Video | Agriculture | Confidence | Economy | Energy | Employment | Finance | Media | Property | RBNZ | Science | SOEs | Tax | Technology | Telecoms | Tourism | Transport | Search

 


Forestry firm fined over death of new worker

14 February 2014

Forestry firm fined over death of new worker

Taranaki forestry company R&S Dreaver Shelter Trimmers Limited has been fined $$52,500 (reduced to $25,000 based on the company’s ability to pay) and ordered to pay $55,000 reparation over the death of a worker who had only been on the job for six days.

Adam Olsson died in April 2013, when a dead tree he was helping to bring down broke apart. After making chainsaw cuts into the tree Mr Olsson initially went to a safety zone outside the area where the tree could fall so that his colleague could use an excavator to complete the felling of the tree. However he subsequently moved back towards the tree, and was struck by falling debris which caused fatal head injuries.

R&S Dreaver Shelter Trimmers were convicted today in the New Plymouth District Court of one charge under the Health and Safety in Employment Act for failing to take all practicable steps to ensure Mr Olsson’s safety.

“Adam Olsson was fresh on the job. He had no formal forestry industry qualification and had never previously worked on a tree-felling operation. His employer had a legal duty to ensure he was properly supervised,” said WorkSafe New Zealand’s General Manager Health and Safety Operations Ona de Rooy.

“Mr Olsson was felling trees with a colleague who was operating a long track excavator with a grapple hook which meant under the best practice guidelines for tree-felling he was effectively in control of the operation – despite only having a matter of days experience on the job.

“He should never have been put in that position.

“The hazard identification process at the site was also inadequate. While some hazards were identified there was no record of how they were to be managed. Had this simple step been taken the risks associated with felling a dead tree could have been assessed and prepared for.

“This death was entirely preventable. If the company had followed industry guidelines and provided a new and inexperienced worker with proper supervision Mr Olsson might still be with us today,” said Ona de Rooy.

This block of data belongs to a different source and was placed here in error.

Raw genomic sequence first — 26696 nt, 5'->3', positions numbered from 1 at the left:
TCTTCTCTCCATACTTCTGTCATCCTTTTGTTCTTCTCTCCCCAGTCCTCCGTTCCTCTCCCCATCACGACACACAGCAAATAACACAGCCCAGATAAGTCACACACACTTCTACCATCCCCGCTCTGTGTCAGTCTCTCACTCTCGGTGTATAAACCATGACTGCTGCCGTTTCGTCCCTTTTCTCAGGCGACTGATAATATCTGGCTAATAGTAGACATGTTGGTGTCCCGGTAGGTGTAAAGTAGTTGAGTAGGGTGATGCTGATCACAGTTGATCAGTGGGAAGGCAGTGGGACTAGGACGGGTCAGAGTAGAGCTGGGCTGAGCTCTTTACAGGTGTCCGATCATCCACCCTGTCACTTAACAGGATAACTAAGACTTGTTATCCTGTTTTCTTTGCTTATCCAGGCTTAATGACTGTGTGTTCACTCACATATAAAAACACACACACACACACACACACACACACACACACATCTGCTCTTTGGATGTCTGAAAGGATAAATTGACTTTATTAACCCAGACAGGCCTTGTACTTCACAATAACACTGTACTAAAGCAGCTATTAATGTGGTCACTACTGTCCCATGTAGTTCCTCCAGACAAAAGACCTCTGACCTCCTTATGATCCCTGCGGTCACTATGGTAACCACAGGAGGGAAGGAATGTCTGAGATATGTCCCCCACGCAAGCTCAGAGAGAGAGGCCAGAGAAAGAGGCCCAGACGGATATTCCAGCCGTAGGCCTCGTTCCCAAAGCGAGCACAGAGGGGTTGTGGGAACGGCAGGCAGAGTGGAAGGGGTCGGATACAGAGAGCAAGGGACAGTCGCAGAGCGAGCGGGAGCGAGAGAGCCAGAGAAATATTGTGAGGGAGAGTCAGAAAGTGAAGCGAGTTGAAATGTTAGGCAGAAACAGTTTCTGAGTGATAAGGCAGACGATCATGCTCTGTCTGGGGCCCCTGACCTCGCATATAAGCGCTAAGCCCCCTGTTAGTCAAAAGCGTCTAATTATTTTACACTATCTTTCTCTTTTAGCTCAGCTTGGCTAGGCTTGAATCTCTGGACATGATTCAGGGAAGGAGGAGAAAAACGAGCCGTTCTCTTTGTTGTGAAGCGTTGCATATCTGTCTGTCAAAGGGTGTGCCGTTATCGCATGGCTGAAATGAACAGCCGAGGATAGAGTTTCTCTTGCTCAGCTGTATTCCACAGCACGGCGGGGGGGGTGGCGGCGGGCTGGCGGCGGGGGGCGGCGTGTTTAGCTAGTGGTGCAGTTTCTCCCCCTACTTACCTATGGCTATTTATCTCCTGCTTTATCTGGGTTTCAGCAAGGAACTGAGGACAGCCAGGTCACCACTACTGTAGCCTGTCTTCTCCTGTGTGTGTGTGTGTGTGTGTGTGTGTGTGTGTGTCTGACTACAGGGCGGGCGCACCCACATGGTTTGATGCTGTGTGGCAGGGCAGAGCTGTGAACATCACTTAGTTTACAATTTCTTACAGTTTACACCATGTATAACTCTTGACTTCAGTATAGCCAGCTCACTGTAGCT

ENDS

© Scoop Media

 
 
 
 
 
Business Headlines | Sci-Tech Headlines

 

Half Empty: Fonterra's 2017 Opening Forecast Below Expectations

Fonterra Cooperative Group raised its forecast farmgate milk payout for next season by less than expected as the world's largest dairy exporter predicts lower prices will crimp production and supply will pick up. The New Zealand dollar fell. More>>

ALSO:

Pest Control: Mouse Blitz Team Leaves For Antipodes

The Million Dollar Mouse project to rid Antipodes Island of mice is underway with the departure of a rodent eradication team to the remote nature reserve and World Heritage Area. More>>

Gongs Got: Canon Media Awards & NZ Radio Awards Happen

Radio NZ: RNZ website The Wireless, which is co-funded by NZ On Air, was named best website, while Toby Manhire and Toby Morris won the best opinion general writing section for their weekly column on rnz.co.nz and Tess McClure won the best junior feature writer section. More>>

ALSO:

Pre-Budget: Debt Focus Risks Losing Opportunity To Stoke Economy

The Treasury is likely to upgrade its forecasts for economic growth in Budget 2016 next week but Finance Minister Bill English has already signalled that more of his focus is on debt repayment than on fiscal stimulus or tax cuts... More>>

ALSO:

Fulton Hogan's Heroes: Managing Director Nick Miller Resigns

Fulton Hogan managing director Nick Miller will leave the privately owned construction company after seven years in charge. The Dunedin-based company has kicked off a search for a replacement, and Miller will stay on at the helm until March next year, or until a successor has been appointed and a transition period completed. More>>

ALSO:

Gordon Campbell: On Electricity, Executions, And Bob Dylan

The Electricity Authority has unveiled the final version of its pricing plan for electricity transmission. This will change the way transmission prices (which comprise about 10% of the average power bill) are computed, and will add hundreds of dollars a year to power bills for many ordinary consumers. More>>

ALSO:

Half Empty: Fonterra NZ, Australia Milk Collection Drops In Season

Fonterra Cooperative Group says milk collection is down in New Zealand and Australia, its two largest markets, in the first 11 months of the season during a period of weak dairy prices. More>>

ALSO:

Get More From Scoop

 
 
 
 
 
 
 
 
 
Business
Search Scoop  
 
 
Powered by Vodafone
NZ independent news